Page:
For one, there are multiple versions of the laboratory tests, all of them varying in terms of accuracy. Because the novel (meaning new) coronavirus is a strain of the six other coronaviruses already discovered, with four of these viruses causing the widely-known common cold, some of these antibody tests could pick up on coronavirus antibodies that differ from the COVID-19 infection.
Given the timeline of when I was sick, I figured the chances were unlikely that I would test positive for COVID-19 antibodies. Still, I was curious enough to do my research on the specific test this doctors office was offering, and ultimately, made the appointment.
When I arrived at the office (with a mask on, of course), I was instructed to go to the back entrance where I would be let into a small, enclosed room upon ringing the bell. To my relief, there weren’t any other patients in the area where I was to be seen. I sat in an exam chair that was freshly cleaned, and rolled up my sleeve for what I thought would be a blood draw, only to be told that it was merely a finger-prick type of ordeal instead (score!).
The antibody test was pink and looked exactly like that of a dollar store pregnancy test. I wasn’t expecting my results that day, but to my surprise, the nurse said that I would have them within ten minutes anyway.
As instructed, I waited in my vehicle for a nurse to tell me the news: my COVID-19 antibody test was negative. Out of habit, I suppose, my reply was, “Oh, good!” to which she responded, “Or bad, depending on how you look at it.”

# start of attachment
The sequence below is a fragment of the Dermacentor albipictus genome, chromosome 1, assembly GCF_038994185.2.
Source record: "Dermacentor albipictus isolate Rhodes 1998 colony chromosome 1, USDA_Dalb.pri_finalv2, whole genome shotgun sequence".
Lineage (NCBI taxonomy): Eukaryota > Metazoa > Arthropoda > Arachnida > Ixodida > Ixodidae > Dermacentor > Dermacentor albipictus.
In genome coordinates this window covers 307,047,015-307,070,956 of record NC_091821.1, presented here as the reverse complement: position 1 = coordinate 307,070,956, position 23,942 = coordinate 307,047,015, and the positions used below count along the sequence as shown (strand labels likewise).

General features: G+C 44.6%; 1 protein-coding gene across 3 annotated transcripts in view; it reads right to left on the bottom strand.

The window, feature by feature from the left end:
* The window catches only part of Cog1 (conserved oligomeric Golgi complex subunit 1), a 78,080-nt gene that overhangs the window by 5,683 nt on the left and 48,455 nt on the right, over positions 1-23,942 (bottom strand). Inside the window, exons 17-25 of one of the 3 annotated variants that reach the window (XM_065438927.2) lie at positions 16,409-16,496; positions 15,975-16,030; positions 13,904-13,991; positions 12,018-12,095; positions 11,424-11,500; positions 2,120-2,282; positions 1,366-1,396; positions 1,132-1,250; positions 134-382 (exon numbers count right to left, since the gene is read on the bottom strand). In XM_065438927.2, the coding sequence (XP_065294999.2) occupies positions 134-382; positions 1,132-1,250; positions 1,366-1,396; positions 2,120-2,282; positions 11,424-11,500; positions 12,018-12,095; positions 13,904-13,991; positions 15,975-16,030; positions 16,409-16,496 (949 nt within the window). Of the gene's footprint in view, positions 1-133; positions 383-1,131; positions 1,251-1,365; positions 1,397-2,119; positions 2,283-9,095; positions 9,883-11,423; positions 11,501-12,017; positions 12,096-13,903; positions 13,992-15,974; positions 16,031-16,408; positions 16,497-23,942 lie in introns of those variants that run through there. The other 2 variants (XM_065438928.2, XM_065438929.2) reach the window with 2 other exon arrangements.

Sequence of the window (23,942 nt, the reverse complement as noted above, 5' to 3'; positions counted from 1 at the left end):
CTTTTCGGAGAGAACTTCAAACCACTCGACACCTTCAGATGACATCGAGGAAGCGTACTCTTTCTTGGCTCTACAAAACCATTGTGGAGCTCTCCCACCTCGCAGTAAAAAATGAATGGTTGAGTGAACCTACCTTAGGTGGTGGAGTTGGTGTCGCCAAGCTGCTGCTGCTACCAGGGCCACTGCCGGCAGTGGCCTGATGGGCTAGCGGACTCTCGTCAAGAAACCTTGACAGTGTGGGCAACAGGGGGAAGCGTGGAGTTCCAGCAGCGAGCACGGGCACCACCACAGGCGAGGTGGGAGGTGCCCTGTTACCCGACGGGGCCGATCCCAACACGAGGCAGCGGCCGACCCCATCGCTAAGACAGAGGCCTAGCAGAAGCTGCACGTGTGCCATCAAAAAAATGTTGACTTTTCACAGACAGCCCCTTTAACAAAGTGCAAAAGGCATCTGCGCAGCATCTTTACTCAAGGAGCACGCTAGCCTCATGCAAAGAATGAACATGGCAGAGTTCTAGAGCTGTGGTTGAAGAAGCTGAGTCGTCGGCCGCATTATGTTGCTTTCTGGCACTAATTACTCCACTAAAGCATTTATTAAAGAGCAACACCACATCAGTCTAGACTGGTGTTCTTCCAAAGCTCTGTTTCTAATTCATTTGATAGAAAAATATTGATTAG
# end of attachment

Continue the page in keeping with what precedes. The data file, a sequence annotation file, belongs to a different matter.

Her humor was a bit dark, but she was absolutely right. We don’t know enough about COVID-19 or its antibodies to react the “right” way to either a negative or positive antibody test. Because in all reality, we don’t know what these results in either form mean for us just yet.
“People who have recovered from infection have antibodies to the virus. However, some of these people have very low levels of neutralizing antibodies in their blood, suggesting that cellular immunity may also be critical for recovery,” the World Health Organization (WHO) says in a release.
Both false negative and false positive results are troubling and to be expected to a certain degree, but experts fear the false sense of security a false positive (or even an accurate positive result for that matter) could bring more than anything.
Whereas antibodies from other viruses can provide immunity, as of now, there are no studies confirming whether the presence of COVID-19 antibodies immunizes a person from further infection, and it’s unclear how long a person will have these antibodies either. For someone who tests positive for these antibodies, the fear is that they will become more lax in the preventative measures taken to slow the spread, believing they are immune. When really, research has shown that there is no evidence to support that as true.
“At this point in the pandemic, there is not enough evidence about the effectiveness of antibody-mediated immunity to guarantee the accuracy of an ‘immunity passport’ or ‘risk-free certificate,’” according to the WHO.
Despite the results of an antibody test, this is still a time to practice social distancing, wear a mask when running essential errands, and stay informed. Not just for ourselves, but for everyone else we come into contact with too.